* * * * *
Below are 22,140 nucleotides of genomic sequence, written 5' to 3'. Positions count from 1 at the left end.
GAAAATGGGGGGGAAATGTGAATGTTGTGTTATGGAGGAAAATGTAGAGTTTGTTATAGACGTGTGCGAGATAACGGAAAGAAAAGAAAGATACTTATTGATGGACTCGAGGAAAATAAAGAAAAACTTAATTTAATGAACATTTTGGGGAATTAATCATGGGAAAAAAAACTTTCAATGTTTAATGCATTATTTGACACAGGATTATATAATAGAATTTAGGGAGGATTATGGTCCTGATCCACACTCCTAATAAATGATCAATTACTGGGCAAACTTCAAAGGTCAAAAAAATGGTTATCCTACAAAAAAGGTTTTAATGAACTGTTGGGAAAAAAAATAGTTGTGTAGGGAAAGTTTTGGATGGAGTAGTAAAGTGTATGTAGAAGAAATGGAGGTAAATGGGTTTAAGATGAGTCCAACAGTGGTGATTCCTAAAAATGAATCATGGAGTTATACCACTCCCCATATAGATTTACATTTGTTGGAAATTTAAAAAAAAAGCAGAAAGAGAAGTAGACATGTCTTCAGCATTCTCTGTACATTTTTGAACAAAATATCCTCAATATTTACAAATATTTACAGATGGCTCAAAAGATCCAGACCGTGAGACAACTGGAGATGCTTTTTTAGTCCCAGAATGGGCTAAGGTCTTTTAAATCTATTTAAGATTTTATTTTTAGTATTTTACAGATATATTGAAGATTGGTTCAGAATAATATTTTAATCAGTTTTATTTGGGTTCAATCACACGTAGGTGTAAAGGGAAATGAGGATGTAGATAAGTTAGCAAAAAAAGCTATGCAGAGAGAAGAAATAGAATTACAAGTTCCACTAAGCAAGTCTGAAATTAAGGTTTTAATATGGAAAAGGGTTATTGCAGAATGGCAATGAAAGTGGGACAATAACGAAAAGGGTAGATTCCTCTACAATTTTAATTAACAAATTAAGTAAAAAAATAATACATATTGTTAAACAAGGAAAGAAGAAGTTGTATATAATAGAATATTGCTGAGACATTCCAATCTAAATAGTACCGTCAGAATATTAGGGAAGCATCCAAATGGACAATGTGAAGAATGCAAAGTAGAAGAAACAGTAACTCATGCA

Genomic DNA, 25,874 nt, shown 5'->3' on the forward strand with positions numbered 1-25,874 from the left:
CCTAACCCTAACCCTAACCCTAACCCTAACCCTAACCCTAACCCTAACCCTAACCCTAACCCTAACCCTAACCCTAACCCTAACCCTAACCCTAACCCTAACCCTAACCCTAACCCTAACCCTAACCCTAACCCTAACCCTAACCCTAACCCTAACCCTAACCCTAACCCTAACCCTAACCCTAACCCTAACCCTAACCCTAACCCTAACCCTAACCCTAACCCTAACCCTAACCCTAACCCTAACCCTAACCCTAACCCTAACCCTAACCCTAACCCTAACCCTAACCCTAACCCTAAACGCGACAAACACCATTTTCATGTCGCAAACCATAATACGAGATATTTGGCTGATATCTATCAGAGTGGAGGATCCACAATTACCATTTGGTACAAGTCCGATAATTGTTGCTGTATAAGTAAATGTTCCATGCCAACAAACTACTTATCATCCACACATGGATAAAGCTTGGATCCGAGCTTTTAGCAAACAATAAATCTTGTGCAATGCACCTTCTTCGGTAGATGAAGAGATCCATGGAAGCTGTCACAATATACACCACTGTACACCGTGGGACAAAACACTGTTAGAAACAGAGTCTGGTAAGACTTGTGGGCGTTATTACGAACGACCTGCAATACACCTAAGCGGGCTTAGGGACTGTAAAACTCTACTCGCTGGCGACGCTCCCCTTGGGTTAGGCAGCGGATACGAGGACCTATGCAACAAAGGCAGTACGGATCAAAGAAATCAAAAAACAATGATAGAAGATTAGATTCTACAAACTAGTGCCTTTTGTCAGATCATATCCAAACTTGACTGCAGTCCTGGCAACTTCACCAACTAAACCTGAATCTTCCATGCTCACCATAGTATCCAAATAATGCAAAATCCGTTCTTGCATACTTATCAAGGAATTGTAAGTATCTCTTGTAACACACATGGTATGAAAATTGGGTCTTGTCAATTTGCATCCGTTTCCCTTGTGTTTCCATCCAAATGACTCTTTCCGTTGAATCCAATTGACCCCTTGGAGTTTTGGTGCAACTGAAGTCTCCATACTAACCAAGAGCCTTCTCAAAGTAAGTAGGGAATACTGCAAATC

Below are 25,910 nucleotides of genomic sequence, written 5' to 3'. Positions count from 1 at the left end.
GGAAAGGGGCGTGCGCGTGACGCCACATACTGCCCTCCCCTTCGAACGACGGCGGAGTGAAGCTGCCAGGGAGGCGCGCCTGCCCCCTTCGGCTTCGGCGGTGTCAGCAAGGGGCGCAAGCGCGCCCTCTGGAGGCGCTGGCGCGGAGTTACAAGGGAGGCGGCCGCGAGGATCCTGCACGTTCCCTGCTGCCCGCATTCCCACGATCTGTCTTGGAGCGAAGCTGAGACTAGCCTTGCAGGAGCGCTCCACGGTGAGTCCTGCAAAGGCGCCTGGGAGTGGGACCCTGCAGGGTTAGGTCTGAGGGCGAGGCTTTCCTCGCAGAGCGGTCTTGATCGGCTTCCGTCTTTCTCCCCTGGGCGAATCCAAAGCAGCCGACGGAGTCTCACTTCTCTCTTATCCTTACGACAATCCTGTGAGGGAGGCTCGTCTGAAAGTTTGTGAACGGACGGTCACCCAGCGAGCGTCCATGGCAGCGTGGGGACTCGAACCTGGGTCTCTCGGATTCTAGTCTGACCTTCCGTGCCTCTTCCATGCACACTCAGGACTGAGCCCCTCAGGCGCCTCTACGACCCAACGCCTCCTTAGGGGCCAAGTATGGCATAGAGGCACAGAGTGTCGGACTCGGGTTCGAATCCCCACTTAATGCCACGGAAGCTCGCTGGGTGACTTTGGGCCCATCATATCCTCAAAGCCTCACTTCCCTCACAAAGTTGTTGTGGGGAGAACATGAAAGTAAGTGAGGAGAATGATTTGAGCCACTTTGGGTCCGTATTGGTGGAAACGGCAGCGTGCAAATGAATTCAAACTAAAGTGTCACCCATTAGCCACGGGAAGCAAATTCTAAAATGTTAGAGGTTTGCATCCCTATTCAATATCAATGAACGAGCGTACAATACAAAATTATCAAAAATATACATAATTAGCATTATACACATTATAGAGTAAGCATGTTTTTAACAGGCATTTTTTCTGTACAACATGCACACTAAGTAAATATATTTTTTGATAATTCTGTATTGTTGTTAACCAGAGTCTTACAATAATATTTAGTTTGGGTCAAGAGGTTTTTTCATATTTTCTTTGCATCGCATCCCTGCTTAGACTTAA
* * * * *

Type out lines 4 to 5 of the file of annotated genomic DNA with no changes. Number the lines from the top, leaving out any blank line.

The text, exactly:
CCTAACCCTAACCCTAACCCTAACCCTAACCCTAACCCTAACCCTAACCCTAACCCTAACCCTAACCCTAACCCTAACCCTAACCCTAACCCTAACCCTAACCCTAACCCTAACCCTAACCCTAACCCTAACCCTAACCCTAACCCTAACCCTAACCCTAACCCTAACCCTAACCCTAACCCTAACCCTAACCCTAACCCTAACCCTAACCCTAACCCTAACCCTAACCCTAACCCTAACCCTAACCCTAACCCTAACCCTAACCCTAACCCTAACCCTAACCCTAACCCTAACCCTAAACGCGACAAACACCATTTTCATGTCGCAAACCATAATACGAGATATTTGGCTGATATCTATCAGAGTGGAGGATCCACAATTACCATTTGGTACAAGTCCGATAATTGTTGCTGTATAAGTAAATGTTCCATGCCAACAAACTACTTATCATCCACACATGGATAAAGCTTGGATCCGAGCTTTTAGCAAACAATAAATCTTGTGCAATGCACCTTCTTCGGTAGATGAAGAGATCCATGGAAGCTGTCACAATATACACCACTGTACACCGTGGGACAAAACACTGTTAGAAACAGAGTCTGGTAAGACTTGTGGGCGTTATTACGAACGACCTGCAATACACCTAAGCGGGCTTAGGGACTGTAAAACTCTACTCGCTGGCGACGCTCCCCTTGGGTTAGGCAGCGGATACGAGGACCTATGCAACAAAGGCAGTACGGATCAAAGAAATCAAAAAACAATGATAGAAGATTAGATTCTACAAACTAGTGCCTTTTGTCAGATCATATCCAAACTTGACTGCAGTCCTGGCAACTTCACCAACTAAACCTGAATCTTCCATGCTCACCATAGTATCCAAATAATGCAAAATCCGTTCTTGCATACTTATCAAGGAATTGTAAGTATCTCTTGTAACACACATGGTATGAAAATTGGGTCTTGTCAATTTGCATCCGTTTCCCTTGTGTTTCCATCCAAATGACTCTTTCCGTTGAATCCAATTGACCCCTTGGAGTTTTGGTGCAACTGAAGTCTCCATACTAACCAAGAGCCTTCTCAAAGTAAGTAGGGAATACTGCAAATC

Below are 25,910 nucleotides of genomic sequence, written 5' to 3'. Positions count from 1 at the left end.